The Finance Tech Stack: Opportunities for Innovation (Part II)

  • ERP/Accounting: The ERP/general ledger is the backbone of the CFO’s tech stack, connecting financial information across business processes and accounting sub ledgers.
  • Payroll: Software used to manage employee information, payroll and benefits. This may be integrated with the HRIS, or separate. The system may be owned by HR, but Finance will interact heavily with it as personnel expenses are a large part of a company’s overall spend.
  • FP&A: Software used to track business KPIs, and make decisions around budgeting and forecasting.
  • Spend management: Software used to manage vendor spend and employee expenses.
  • AP/AR reconciliation: Software to manage complex AP/AR workflows and reconcile large volumes of invoices.
  • Bookkeeping/Financial Close: Software that helps companies close the books every month. Includes workflow/task management tools, reconciliation and reporting.
  • Equity management: Software that helps companies manage their cap table and investor relations.
  1. Better financial planning & analysis: The majority of planning and analysis takes place in Excel and Google Sheets today. Even companies using advanced tools like Anaplan or Adaptive Insights will default to Excel for certain parts of the process. While Excel is beloved by finance teams for its flexibility, it has significant shortcomings around collaboration, real-time updates, and versioning. We see an opportunity for companies to build automated workflows on top of Excel or create end-to-end solutions that obviate (or drastically reduce) the need for Excel altogether. We also believe data analytics using advanced tools like SQL and Python will become an increasingly core skillset for FP&A teams. The worlds of FP&A, BI, and data science are colliding — especially in consumer businesses. We are bullish on software that anticipates this shift and helps non-data oriented FP&A folks make the transition more easily.
  2. Expediting the close process: Today, a company often does not have a clear picture of its P&L for the quarter until halfway through the following one. This makes it very difficult to be agile and react to the changing realities of a dynamic business. The reality is that preparing monthly financial statements is still a time-consuming and manual process. For most companies, the default way to get to a quicker close is putting more resources on the problem, but this introduces its own set of issues. Manual steps like downloading transactions and reconciling paper invoices make the process error-prone. Tools like Blackline help expedite this for large companies, but they tend to be expensive, clunky, and require heavy implementations. We believe there is an opportunity to develop lightweight workflow tools that streamline the most painful aspects of close: invoice and spend reconciliation.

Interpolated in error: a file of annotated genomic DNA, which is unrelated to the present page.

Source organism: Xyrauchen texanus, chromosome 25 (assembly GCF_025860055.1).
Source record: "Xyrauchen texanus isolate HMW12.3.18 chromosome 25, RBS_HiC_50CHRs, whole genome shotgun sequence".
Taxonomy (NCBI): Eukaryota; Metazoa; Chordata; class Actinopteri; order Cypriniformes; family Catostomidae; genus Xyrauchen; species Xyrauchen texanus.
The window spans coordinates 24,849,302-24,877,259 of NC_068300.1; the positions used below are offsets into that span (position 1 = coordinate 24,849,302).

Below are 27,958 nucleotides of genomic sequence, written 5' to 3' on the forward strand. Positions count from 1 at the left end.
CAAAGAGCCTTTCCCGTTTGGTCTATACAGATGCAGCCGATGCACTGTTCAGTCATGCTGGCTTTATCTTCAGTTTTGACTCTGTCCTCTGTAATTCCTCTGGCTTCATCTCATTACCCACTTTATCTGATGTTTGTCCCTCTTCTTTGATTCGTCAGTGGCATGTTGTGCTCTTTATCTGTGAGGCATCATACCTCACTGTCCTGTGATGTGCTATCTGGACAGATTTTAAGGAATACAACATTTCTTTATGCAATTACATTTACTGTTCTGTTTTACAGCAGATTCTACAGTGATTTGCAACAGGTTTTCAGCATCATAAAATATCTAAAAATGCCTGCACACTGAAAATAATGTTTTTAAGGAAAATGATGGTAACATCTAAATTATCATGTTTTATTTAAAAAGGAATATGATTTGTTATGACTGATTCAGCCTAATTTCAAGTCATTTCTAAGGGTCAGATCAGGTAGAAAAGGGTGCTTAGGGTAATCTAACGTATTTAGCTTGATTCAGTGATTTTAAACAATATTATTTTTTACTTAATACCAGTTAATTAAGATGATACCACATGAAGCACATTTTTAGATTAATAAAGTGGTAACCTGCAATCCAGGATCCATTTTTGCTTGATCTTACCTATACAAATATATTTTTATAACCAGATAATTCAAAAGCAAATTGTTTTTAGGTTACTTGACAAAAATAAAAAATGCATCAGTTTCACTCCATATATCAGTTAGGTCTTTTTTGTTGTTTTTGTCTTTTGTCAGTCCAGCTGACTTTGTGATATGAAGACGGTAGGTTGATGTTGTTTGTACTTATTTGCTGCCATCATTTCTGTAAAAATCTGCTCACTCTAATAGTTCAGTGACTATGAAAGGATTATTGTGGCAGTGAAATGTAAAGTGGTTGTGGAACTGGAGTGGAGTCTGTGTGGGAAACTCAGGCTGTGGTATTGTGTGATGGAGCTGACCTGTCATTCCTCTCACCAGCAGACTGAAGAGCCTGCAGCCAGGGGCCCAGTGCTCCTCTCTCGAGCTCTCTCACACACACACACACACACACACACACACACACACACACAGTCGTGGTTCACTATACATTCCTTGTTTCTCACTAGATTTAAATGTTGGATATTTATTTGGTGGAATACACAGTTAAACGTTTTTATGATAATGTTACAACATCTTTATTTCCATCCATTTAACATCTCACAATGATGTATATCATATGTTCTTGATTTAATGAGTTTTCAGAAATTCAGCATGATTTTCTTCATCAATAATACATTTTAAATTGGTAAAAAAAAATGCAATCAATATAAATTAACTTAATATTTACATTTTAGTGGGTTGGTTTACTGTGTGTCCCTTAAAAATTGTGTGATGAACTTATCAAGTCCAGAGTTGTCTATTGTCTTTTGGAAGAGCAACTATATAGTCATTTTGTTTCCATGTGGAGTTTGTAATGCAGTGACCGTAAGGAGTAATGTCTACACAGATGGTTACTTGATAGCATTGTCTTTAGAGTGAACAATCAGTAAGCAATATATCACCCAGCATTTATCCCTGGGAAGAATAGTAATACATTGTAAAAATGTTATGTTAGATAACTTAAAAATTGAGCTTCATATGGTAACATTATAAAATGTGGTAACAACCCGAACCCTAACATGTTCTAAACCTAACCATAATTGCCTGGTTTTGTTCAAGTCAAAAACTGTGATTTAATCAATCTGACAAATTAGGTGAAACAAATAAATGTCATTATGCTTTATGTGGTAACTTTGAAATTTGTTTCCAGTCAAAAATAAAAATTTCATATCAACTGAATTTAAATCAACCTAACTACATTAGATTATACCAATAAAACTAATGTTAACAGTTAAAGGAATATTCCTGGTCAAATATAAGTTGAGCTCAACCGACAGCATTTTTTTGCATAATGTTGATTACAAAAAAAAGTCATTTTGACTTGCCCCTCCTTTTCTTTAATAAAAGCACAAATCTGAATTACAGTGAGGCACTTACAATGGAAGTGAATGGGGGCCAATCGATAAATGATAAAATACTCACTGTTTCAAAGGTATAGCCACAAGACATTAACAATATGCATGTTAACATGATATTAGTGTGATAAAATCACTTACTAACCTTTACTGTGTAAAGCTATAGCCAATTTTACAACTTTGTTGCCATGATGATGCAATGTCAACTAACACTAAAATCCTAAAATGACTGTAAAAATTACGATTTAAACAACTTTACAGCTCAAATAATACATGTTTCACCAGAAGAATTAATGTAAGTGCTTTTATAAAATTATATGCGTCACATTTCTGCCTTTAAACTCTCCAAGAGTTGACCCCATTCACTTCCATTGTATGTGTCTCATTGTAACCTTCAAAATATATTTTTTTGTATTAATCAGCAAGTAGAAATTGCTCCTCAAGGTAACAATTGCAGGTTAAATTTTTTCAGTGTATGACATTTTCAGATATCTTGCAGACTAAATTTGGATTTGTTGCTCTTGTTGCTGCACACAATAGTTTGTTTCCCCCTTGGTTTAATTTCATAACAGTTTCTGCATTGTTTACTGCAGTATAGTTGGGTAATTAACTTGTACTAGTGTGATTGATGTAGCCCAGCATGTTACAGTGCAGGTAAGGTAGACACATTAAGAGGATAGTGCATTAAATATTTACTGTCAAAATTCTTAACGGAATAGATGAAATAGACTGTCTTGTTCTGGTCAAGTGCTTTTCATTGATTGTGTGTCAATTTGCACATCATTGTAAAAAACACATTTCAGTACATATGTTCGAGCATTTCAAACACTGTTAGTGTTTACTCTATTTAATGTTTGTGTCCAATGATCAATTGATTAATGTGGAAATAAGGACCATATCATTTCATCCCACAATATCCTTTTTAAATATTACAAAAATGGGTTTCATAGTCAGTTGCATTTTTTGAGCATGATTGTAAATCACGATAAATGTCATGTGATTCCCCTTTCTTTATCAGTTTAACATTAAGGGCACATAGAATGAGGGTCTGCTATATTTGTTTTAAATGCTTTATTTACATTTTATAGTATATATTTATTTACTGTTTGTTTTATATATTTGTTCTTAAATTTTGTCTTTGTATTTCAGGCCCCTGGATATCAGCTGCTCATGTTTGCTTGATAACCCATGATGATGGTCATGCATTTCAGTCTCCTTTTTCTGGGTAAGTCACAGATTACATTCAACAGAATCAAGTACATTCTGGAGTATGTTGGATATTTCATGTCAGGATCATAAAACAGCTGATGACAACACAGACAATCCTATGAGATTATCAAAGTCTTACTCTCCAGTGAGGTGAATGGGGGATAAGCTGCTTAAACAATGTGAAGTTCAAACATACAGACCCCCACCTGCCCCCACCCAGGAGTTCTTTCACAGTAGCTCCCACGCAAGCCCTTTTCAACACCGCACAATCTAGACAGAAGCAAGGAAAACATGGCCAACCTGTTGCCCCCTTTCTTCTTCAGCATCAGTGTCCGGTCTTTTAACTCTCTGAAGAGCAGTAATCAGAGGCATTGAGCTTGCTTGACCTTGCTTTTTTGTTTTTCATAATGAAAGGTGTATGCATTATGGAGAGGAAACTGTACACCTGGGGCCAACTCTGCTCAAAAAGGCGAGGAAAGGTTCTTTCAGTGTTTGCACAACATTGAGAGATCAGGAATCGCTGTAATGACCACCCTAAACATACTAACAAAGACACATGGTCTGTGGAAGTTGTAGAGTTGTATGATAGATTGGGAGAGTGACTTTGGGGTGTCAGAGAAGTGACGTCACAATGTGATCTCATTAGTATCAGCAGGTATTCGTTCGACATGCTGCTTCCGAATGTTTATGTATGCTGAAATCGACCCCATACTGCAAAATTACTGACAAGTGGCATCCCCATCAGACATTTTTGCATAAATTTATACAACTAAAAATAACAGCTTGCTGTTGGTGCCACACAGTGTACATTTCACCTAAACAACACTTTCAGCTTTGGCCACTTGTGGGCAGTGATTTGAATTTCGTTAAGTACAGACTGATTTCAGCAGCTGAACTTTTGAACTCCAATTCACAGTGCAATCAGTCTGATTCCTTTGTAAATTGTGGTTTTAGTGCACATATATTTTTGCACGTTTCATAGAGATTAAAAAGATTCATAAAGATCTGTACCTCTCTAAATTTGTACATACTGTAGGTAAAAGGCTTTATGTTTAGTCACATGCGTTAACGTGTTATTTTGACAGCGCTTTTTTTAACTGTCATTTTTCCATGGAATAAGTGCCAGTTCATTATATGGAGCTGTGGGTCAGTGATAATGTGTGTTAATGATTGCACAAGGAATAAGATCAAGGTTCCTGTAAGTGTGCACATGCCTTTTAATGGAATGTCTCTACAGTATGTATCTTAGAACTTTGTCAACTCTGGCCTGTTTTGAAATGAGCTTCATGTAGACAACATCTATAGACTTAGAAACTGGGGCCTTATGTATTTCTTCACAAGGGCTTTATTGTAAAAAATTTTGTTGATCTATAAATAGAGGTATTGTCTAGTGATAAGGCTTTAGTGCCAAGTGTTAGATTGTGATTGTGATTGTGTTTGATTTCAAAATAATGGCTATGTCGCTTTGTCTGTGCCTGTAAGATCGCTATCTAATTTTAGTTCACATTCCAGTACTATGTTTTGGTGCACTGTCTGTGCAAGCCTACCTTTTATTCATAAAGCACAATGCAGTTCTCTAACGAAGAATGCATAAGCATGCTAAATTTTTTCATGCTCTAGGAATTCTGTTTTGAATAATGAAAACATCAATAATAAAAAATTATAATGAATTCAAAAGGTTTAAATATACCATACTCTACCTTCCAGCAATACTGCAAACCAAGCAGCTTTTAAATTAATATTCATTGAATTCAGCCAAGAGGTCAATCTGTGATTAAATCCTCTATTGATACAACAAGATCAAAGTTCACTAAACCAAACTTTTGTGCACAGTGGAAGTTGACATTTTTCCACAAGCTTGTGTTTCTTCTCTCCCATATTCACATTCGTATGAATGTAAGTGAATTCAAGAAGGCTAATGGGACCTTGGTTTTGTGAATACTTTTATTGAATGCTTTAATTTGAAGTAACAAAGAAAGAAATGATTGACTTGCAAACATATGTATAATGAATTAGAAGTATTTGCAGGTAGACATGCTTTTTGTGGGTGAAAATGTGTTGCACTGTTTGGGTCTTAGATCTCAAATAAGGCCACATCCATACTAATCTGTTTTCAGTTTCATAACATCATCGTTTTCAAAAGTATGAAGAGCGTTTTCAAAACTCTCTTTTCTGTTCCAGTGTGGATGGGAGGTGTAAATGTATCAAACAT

3. Enabling real time spend management: Related to the previous point, a major point of frustration for finance teams is around spend management. Tools like Divvy have been successful because they do a great job of helping finance teams set centralized spend limits and track expenses against budget in real time. However, other parts of the process like data entry and classifying transactions require significant manual effort, creating lags in visibility into critical COGS items. We believe there is an opportunity to leverage ML/AI to create tools that can ingest data from various sources, identify anomalies, and automatically pull in the appropriate entries into Netsuite or other systems.
  4. Sales and cash flow forecasting: Sales forecasts influence critical downstream decisions. However, accurately forecasting sales (and therefore cash flow) is tough, especially for businesses without subscription revenue. One CFO of a transactional consumer software business shared with us that 70% of the company’s revenue for the year is done in a span of three weeks. In order to accurately forecast, such companies have to develop manual workarounds which involve downloading data 2–3x a day from billing systems and running static Excel analyses on them. It’s critical for early stage companies, too, to know when they are about to run out of cash. We believe there is an opportunity to build tools for the finance team that can take predictive modeling to the next level.
  5. Additional fintech products: More and more, we see an opportunity for companies in the space to not only offer SaaS tools but also to insert themselves into the flow of funds. The most obvious example here is in spend management — companies like Divvy and Brex make the majority of their revenue through interchange. In addition, once a company has visibility into the cash inflows and outflows of its clients, it is in a good position to offer financial products like working capital, lending and insurance. For instance, a tool that does cash flow forecasting may be able to proactively recommend working capital solutions or even offer those solutions themselves based on access to a company’s past financials. is one example of a company that aspires to make this shift, and we see many more going in this direction.



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Medha Agarwal

Medha Agarwal

Currently @RedpointVC. Former founder, ops, and consultant. Proud @HarvardHBS @Harvard @Radlwtcrew @Bainalerts alum. Recovering New Yorker, currently loving SF